The Alberta government says it plans to legally challenge the federal government's cap on oil and gas emissions, arguing the cap would violate provincial jurisdiction.
Environment Minister Sonya Savage told CBC News that forthcoming policy would indirectly lead to a production cut, which would interfere with provincial control over the development of natural resources.
"We would most definitely be constitutionally challenging an emissions cap that's not achievable, and I think the federal government knows that," she said.
"The only way you can achieve the emissions reduction is to reduce production. Then that's a fundamental violation of provincial jurisdiction."
The prime minister announced the plan for an emissions cap a year ago, but the specifics aren't expected until the end of 2023.
Ottawa released a discussion paper this summer posing two options: a cap-and-trade system, which would divide emissions into allowances that are then allocated to specific companies through an auction, or an industry-specific carbon price that could be controlled independent of the regular national program.
The oil and gas sector has been tasked with reducing its emissions to 42 per cent below 2019 levels as part of the federal government's 2030 climate targets. Canada has committed to reaching net-zero emissions by the year 2050 — a benchmark that almost all major oilsands producers also share, though the Pathways Alliance that represents them has said the targets for the end of the decade aren't realistic.
A Sovereignty Act application
Savage said it would be a constitutional legal challenge, like those seen from Alberta on the federal consumer carbon tax and Bill C-69, the environmental impact assessment legislation.
But it could also be matched with some kind of measure under the impending Sovereignty Act, which Premier Danielle Smith says would enable Alberta to ignore federal legislation or court rulings it deems against provincial interests.
"You can do that with or without the Sovereignty Act, but I think there would be some extra pieces in the Sovereignty Act that could be added upon that," Savage said.
The wording of the Sovereignty Act has not been released yet.
Canada recently refused to support a call for the phaseout of oil and gas production at the COP27 climate change summit. Domestically, federal ministers have also said Ottawa isn't aiming to reduce or shut down production.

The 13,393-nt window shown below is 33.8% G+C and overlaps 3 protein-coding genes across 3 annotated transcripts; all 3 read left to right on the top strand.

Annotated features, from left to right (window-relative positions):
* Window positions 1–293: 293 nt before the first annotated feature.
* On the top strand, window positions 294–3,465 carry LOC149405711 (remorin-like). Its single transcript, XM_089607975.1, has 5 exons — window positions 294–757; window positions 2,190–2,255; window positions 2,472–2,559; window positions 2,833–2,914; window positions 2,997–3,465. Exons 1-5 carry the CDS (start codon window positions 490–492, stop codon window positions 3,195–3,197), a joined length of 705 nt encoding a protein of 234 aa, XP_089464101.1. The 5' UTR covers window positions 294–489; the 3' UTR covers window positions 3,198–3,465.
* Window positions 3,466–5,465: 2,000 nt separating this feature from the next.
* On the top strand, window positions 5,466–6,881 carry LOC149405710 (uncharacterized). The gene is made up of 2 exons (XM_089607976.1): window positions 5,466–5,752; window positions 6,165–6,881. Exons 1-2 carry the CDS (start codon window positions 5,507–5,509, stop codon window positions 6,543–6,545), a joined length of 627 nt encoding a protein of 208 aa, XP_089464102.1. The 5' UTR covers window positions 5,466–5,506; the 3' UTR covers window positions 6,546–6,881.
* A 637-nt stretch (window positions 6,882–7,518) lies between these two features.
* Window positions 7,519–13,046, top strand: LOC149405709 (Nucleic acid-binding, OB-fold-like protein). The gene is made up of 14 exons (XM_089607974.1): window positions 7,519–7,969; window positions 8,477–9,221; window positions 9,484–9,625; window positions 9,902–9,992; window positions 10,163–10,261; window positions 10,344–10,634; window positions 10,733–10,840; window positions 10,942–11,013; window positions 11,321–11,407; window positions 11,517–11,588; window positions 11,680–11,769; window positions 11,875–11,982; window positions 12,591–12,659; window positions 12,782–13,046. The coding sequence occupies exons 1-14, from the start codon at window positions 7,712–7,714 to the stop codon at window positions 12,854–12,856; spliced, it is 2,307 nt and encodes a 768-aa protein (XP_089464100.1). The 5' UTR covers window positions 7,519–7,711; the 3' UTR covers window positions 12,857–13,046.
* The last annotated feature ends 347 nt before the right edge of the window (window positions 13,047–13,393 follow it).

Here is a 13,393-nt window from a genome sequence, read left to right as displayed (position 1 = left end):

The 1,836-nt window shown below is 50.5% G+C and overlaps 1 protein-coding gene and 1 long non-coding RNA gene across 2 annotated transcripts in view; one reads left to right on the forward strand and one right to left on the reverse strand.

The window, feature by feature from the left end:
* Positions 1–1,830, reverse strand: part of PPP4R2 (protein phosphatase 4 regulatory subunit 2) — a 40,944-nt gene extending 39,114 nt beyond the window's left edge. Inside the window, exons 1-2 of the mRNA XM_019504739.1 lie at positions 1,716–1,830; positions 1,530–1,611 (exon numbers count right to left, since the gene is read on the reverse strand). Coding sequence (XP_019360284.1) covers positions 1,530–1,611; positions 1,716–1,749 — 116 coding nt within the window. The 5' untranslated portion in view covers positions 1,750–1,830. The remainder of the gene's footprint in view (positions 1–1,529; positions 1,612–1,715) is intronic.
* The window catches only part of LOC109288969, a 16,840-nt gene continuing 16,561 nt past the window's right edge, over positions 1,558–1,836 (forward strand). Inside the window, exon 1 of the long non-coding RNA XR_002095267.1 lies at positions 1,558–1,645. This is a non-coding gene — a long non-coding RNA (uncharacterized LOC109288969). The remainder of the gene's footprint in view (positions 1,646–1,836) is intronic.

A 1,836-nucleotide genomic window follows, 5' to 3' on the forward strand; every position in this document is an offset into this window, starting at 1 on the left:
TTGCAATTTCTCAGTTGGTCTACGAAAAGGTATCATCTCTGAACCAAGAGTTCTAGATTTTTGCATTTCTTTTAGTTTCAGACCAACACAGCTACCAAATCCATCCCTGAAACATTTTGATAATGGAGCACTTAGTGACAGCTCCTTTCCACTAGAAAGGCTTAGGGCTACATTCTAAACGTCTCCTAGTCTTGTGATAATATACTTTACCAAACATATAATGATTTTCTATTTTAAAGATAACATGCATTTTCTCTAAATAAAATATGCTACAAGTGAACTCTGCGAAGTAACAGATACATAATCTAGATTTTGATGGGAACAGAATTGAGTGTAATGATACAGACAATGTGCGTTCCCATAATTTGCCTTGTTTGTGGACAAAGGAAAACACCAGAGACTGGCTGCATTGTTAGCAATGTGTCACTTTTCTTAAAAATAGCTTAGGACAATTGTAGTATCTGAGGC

In 2019, Canada's oil and gas sector accounted for 191 megatonnes of greenhouse gas emissions — 26 per cent of the country's total emissions. The industry has received criticism for not reinvesting more of its record profits into clean energy projects.
Oil and gas accounts for an average of five per cent of Canada's total GDP, and 21 per cent of Alberta's, according to Statistics Canada.
CBC News has reached out to the federal environment minister, Steven Guilbeault, for comment.
No veto, no monopoly
The most recent iteration of the battle over who controls climate change, environmental measures and natural resource development has been raging between Alberta and feds for several years.
"In some ways, I think both are wrong," said Andrew Leach, a professor of economics and law at the University of Alberta.
"[Ottawa doesn't] have exclusive jurisdiction over climate change.… And there's no immunity for provincial natural resources from federal laws."
Despite the subjective interpretations of jurisdiction, Leach added Alberta isn't completely offside.
"This government's been criticized a lot for their constitutional challenges, but as far as I'm concerned, there hasn't been one that I would not say was a legitimate challenge for a province to make."
Savage has also been asked to develop a made-in-Alberta climate strategy. She says that work is her top priority — and it starts with more consultations. She also says carbon capture and storage initiatives and the existing provincial industrial carbon tax will be jumping off points.
"It'll be where we're highlighting all of the progress made to date and highlighting progress yet to be made, and commitments from industry, commitments and targets in places where we think they can be achieved. There's a lot of work left to do in it."